Website notices are designed to shelter you against many different kinds of claims, including those based on:
– false, misleading or offensive advertising by your customers;
– outdated links or content, or content that is inaccurate or incomplete;
– server outages, downtimes, or transactional loss of data;
– implied representations, warranties or affiliations with your merchant customers;
– intellectual property infringement (e.g., copyright and trademark) or wrongful passing by your suppliers;
– jurisdictional claims (by stipulating in the legal notice which laws and which courts will govern any legal or contractual claim or dispute involving your website or business transacted on your website, e.g., the laws of Ontario).
Legal notices are an inexpensive form of “bulletproofing” designed to reduce risk. Nothing will ever entirely eliminate your risk, but nothing will offer you this level of protection for so little cost, either.
4. Copyrights and Trademarks
Intellectual property plays a critical role in governing and regulating the rights and obligations of users and contributors. Websites, for the most part, consist of multiple-sourced, overlapping content such as text, graphics, audio, video and hypertext links, each of which is protected by copyright. In other words, at least in theory, somebody, somewhere, owns the copyright in each of these original content sources, and somebody owns the copyright in the website itself. You need to be aware of these rights and their boundaries, lest you find yourself unwittingly infringing copyright.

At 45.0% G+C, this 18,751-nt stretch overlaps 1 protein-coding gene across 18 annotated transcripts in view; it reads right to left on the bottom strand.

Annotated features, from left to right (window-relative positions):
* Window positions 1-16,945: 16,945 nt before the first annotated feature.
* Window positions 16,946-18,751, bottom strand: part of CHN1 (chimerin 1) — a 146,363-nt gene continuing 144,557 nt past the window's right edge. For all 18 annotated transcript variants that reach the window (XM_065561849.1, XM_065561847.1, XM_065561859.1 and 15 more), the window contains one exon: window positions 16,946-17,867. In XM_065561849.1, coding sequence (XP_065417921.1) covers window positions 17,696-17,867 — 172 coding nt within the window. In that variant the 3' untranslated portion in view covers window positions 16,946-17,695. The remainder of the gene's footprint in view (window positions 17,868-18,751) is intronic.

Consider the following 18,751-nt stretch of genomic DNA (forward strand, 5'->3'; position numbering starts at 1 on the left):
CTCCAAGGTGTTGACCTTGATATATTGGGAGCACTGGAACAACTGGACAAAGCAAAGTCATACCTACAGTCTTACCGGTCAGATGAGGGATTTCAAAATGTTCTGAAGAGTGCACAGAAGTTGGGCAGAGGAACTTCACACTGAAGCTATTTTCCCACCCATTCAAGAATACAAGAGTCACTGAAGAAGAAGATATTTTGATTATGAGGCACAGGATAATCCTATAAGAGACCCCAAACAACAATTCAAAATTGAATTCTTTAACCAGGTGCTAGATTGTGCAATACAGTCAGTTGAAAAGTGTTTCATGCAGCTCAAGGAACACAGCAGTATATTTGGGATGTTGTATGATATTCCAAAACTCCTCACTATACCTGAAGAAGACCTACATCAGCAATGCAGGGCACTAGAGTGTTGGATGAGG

Copying, downloading or otherwise reproducing content from another site without the express consent of the owner is–or at least can be–copyright infringement. Whether it be a graphic, a piece of artwork, a logo or text, courts apply various tests to determine at what point such copying becomes copyright infringement. It is vital you protect yourself in the development agreement against unauthorized copying of third-party content on your site by your website developer.
You also need to be aware of content ownership issues between you, your in-house employees and outside consultants contracted to design your website or features of it. As a general rule, copyright vests in the author (creator) of the original work. One exception is where the author is an employee and the work is created in the course of employment. In that case, the employer is the first owner of copyright. If, on the other hand, content is created by an outside consultant or designer, the consultant or designer owns the copyright unless he or she has signed an agreement assigning copyright (and waiving moral rights) to you. It is not enough that you paid the consultant or designer to create those features; you need an explicit assignment of copyright to own the content.